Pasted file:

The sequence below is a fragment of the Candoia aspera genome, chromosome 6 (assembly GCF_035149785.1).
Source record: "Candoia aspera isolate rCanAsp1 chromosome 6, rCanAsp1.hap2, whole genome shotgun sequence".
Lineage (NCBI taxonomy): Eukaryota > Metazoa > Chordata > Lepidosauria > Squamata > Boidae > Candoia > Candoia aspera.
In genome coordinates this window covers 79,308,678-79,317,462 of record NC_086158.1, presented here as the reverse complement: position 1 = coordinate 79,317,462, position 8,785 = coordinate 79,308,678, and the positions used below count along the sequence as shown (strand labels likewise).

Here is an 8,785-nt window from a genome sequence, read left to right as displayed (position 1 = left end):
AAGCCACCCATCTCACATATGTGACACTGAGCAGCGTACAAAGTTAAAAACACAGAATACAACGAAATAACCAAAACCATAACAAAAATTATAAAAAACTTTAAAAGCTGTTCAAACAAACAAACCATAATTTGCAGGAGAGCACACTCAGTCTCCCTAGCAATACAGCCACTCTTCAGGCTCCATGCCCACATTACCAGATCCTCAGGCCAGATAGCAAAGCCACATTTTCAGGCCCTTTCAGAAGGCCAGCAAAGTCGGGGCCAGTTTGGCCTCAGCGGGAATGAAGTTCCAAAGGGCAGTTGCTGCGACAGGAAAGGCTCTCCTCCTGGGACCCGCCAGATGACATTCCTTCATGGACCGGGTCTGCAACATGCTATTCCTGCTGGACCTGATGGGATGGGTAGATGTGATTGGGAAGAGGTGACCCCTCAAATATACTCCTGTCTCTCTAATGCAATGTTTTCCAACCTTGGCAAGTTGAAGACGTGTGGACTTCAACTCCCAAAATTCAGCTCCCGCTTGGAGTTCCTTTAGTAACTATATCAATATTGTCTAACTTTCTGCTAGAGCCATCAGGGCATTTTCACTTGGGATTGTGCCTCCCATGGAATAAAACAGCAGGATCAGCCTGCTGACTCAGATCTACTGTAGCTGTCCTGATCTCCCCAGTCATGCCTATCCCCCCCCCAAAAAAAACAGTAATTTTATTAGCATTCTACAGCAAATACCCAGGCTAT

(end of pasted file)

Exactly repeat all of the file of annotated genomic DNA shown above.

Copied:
The sequence below is a fragment of the Candoia aspera genome, chromosome 6 (assembly GCF_035149785.1).
Source record: "Candoia aspera isolate rCanAsp1 chromosome 6, rCanAsp1.hap2, whole genome shotgun sequence".
Lineage (NCBI taxonomy): Eukaryota > Metazoa > Chordata > Lepidosauria > Squamata > Boidae > Candoia > Candoia aspera.
In genome coordinates this window covers 79,308,678-79,317,462 of record NC_086158.1, presented here as the reverse complement: position 1 = coordinate 79,317,462, position 8,785 = coordinate 79,308,678, and the positions used below count along the sequence as shown (strand labels likewise).

Here is an 8,785-nt window from a genome sequence, read left to right as displayed (position 1 = left end):
AAGCCACCCATCTCACATATGTGACACTGAGCAGCGTACAAAGTTAAAAACACAGAATACAACGAAATAACCAAAACCATAACAAAAATTATAAAAAACTTTAAAAGCTGTTCAAACAAACAAACCATAATTTGCAGGAGAGCACACTCAGTCTCCCTAGCAATACAGCCACTCTTCAGGCTCCATGCCCACATTACCAGATCCTCAGGCCAGATAGCAAAGCCACATTTTCAGGCCCTTTCAGAAGGCCAGCAAAGTCGGGGCCAGTTTGGCCTCAGCGGGAATGAAGTTCCAAAGGGCAGTTGCTGCGACAGGAAAGGCTCTCCTCCTGGGACCCGCCAGATGACATTCCTTCATGGACCGGGTCTGCAACATGCTATTCCTGCTGGACCTGATGGGATGGGTAGATGTGATTGGGAAGAGGTGACCCCTCAAATATACTCCTGTCTCTCTAATGCAATGTTTTCCAACCTTGGCAAGTTGAAGACGTGTGGACTTCAACTCCCAAAATTCAGCTCCCGCTTGGAGTTCCTTTAGTAACTATATCAATATTGTCTAACTTTCTGCTAGAGCCATCAGGGCATTTTCACTTGGGATTGTGCCTCCCATGGAATAAAACAGCAGGATCAGCCTGCTGACTCAGATCTACTGTAGCTGTCCTGATCTCCCCAGTCATGCCTATCCCCCCCCCAAAAAAAACAGTAATTTTATTAGCATTCTACAGCAAATACCCAGGCTAT